Elgin expungement attorneyBeing convicted of a crime can result in jail time and other serious criminal penalties. However, for many people, the consequences do not end when they get out of jail. Individuals who have been convicted of a criminal offense often find it nearly impossible to have a normal life. Because the record of the conviction is available to the public, other people can easily find out about the conviction, which can be humiliating. Employers and landlords who perform background checks or even simple internet searches may find the conviction record, making it extremely difficult for the offender to find adequate housing and employment. Having a conviction on your record can also affect your ability to get a professional license or go to college.  

If you were previously convicted of a criminal offense, record sealing may help you move on to a better future. For many, having a criminal record sealed is the first step toward building a new life.

Record Sealing Can Prevent People from Accessing Your Criminal Record

Certain misdemeanor and felony criminal convictions in Illinois can be sealed. Record sealing is sometimes used synonymously with expungement; however, these are two different legal processes. Expungement erases arrests or criminal charges while sealing merely limits who can view the record. Convictions generally cannot be expunged, but many types of convictions can be sealed.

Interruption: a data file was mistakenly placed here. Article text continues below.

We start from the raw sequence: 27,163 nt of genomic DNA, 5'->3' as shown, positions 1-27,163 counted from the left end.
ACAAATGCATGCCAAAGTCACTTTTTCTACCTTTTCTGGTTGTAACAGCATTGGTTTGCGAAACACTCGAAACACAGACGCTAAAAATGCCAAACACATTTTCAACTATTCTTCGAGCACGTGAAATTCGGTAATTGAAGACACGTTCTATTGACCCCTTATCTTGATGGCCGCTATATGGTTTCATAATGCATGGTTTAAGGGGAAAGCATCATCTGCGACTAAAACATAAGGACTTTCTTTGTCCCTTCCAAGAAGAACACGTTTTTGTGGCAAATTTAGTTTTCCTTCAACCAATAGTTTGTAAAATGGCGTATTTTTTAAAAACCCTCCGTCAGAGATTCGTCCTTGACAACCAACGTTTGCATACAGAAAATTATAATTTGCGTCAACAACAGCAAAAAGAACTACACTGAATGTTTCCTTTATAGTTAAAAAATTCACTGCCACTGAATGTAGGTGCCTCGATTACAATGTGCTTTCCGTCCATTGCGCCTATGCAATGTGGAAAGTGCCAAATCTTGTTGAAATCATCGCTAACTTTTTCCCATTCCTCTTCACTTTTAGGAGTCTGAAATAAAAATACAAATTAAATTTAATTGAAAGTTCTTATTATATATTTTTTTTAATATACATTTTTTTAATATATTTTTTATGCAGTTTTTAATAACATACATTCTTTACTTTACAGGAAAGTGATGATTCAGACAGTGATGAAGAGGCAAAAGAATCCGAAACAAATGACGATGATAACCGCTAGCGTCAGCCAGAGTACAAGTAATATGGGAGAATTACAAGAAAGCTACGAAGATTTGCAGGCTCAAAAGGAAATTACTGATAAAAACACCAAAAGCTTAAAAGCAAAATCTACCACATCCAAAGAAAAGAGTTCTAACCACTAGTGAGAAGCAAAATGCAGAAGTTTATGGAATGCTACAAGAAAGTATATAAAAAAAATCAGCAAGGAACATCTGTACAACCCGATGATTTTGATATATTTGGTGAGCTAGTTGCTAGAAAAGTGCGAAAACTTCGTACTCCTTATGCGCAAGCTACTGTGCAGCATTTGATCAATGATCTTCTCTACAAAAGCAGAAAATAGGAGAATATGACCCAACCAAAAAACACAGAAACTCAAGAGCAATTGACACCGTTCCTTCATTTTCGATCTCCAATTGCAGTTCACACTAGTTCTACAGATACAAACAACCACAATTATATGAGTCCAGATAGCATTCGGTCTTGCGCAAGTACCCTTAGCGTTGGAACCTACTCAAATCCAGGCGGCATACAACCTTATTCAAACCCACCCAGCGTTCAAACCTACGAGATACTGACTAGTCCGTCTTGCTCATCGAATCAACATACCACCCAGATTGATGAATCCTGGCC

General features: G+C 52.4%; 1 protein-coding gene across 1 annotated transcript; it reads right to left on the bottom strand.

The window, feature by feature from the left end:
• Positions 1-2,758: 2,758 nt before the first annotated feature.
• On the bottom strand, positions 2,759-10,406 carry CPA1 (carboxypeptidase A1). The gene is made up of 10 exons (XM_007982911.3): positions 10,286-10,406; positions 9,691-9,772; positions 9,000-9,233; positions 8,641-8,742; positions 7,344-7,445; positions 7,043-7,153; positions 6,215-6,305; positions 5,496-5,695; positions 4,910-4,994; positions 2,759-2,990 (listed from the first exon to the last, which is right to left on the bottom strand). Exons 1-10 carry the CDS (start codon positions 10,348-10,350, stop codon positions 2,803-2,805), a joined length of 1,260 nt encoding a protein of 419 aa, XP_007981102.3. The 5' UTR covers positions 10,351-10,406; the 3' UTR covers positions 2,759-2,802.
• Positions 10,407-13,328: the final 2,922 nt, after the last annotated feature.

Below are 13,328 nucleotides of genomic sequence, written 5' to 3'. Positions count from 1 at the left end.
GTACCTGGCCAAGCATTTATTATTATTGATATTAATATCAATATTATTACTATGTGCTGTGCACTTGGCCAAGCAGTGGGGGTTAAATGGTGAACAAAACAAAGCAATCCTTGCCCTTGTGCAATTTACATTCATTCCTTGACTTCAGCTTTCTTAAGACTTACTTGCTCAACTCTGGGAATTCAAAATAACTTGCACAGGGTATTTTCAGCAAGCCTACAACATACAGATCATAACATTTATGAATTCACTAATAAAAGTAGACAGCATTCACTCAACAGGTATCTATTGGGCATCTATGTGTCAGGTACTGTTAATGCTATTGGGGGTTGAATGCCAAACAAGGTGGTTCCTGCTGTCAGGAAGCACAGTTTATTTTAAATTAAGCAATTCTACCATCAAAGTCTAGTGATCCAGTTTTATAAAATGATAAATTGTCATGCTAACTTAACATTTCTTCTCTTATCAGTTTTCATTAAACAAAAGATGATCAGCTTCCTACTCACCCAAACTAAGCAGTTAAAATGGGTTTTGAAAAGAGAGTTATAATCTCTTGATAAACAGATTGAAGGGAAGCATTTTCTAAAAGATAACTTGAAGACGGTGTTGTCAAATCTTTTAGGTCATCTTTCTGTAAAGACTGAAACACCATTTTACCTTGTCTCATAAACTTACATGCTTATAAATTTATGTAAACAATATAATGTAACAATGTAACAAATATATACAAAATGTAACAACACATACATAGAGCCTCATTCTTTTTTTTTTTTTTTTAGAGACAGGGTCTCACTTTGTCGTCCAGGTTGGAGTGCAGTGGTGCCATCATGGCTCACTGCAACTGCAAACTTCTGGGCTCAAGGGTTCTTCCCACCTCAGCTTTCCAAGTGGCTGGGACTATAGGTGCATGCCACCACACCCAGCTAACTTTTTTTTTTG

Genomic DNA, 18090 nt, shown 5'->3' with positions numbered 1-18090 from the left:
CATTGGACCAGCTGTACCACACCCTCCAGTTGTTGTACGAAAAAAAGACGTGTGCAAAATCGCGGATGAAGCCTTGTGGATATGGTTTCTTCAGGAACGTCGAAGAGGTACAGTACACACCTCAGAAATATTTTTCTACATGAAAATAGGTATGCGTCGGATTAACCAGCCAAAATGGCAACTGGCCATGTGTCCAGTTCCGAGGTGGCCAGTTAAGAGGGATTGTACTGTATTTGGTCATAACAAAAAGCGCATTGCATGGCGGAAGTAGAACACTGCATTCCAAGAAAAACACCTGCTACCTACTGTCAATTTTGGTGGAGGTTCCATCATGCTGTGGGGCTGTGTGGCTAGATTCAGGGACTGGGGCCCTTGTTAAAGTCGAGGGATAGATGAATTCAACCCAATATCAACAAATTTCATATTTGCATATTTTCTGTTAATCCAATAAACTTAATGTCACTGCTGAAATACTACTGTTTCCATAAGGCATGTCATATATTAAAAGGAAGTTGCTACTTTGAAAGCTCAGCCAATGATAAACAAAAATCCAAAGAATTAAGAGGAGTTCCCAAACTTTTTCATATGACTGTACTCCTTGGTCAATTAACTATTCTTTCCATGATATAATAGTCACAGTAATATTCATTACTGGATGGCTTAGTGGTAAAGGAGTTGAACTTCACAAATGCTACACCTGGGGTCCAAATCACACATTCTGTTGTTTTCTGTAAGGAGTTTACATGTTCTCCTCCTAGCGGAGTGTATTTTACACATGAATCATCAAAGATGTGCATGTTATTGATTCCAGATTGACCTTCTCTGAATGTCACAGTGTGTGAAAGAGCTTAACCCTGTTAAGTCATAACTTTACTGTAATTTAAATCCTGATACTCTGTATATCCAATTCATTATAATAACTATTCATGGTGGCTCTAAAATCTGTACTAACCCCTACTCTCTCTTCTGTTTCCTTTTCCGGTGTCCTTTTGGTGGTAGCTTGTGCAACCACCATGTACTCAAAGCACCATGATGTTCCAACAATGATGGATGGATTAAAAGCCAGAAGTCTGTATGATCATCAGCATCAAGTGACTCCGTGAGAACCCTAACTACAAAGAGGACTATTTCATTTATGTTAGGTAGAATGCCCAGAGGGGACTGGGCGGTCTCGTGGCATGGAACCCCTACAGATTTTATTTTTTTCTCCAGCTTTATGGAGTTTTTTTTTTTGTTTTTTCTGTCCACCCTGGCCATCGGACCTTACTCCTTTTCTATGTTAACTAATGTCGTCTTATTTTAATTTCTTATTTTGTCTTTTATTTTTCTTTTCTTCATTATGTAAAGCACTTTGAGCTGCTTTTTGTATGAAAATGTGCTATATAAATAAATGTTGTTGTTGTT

Once the record of a conviction is sealed, the public cannot access the record. Most employers cannot see the conviction. Only certain employers, such as schools, will be able to see that you were convicted of a crime. Landlords and apartment complexes typically cannot view sealed records.

Types of Convictions that Can Be Sealed

When then-Governor Bruce Rauner signed HB 2373 in 2017, he created one of the most comprehensive record sealing laws in the country. Conviction for prostitution, theft, forgery, burglary, aggravated battery, and many other types of criminal convictions may be eligible for sealing. However, certain offenses are ineligible for sealing including domestic violence-related offenses, DUI offenses, sex crimes, and crimes involving cruelty to animals.

If you are interested in learning more about how to seal a conviction record, contact a criminal defense lawyer experienced in record sealing and expungement for help.

Contact an Elgin Expungement and Sealing Lawyer

Kane County criminal defense attorney Brian J. Mirandola can help you understand all of your rights and responsibilities regarding record sealing. Call The Law Office of Brian J. Mirandola at 847-488-0889 for a free initial consultation.

 

Source:

https://www.ilga.gov/legislation/billstatus.asp?DocNum=2373&GAID=14&GA=100&DocTypeID=HB&LegID=103010&SessionID=91

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